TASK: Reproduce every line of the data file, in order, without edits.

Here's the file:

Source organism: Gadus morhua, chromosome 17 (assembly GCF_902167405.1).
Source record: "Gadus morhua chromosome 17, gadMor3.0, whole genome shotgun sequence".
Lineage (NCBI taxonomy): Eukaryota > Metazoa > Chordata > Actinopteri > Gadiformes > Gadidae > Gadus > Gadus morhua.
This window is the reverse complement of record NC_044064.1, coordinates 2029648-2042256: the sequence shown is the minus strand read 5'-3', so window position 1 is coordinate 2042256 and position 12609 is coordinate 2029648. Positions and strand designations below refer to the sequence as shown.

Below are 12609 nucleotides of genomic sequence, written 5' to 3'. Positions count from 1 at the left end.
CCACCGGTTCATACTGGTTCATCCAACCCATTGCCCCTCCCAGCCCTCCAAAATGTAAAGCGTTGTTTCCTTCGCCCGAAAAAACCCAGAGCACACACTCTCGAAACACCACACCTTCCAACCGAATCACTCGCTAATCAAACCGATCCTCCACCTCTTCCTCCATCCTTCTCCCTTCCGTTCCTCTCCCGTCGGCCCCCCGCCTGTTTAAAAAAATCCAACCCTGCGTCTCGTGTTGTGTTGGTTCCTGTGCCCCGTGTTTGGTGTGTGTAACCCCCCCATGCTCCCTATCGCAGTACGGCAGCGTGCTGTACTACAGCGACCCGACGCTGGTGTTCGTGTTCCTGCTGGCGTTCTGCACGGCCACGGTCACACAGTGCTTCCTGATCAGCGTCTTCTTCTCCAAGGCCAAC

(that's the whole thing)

Source organism: Gadus morhua, chromosome 17 (assembly GCF_902167405.1).
Source record: "Gadus morhua chromosome 17, gadMor3.0, whole genome shotgun sequence".
Lineage (NCBI taxonomy): Eukaryota > Metazoa > Chordata > Actinopteri > Gadiformes > Gadidae > Gadus > Gadus morhua.
This window is the reverse complement of record NC_044064.1, coordinates 2029648-2042256: the sequence shown is the minus strand read 5'-3', so window position 1 is coordinate 2042256 and position 12609 is coordinate 2029648. Positions and strand designations below refer to the sequence as shown.

Below are 12609 nucleotides of genomic sequence, written 5' to 3'. Positions count from 1 at the left end.
CCACCGGTTCATACTGGTTCATCCAACCCATTGCCCCTCCCAGCCCTCCAAAATGTAAAGCGTTGTTTCCTTCGCCCGAAAAAACCCAGAGCACACACTCTCGAAACACCACACCTTCCAACCGAATCACTCGCTAATCAAACCGATCCTCCACCTCTTCCTCCATCCTTCTCCCTTCCGTTCCTCTCCCGTCGGCCCCCCGCCTGTTTAAAAAAATCCAACCCTGCGTCTCGTGTTGTGTTGGTTCCTGTGCCCCGTGTTTGGTGTGTGTAACCCCCCCATGCTCCCTATCGCAGTACGGCAGCGTGCTGTACTACAGCGACCCGACGCTGGTGTTCGTGTTCCTGCTGGCGTTCTGCACGGCCACGGTCACACAGTGCTTCCTGATCAGCGTCTTCTTCTCCAAGGCCAAC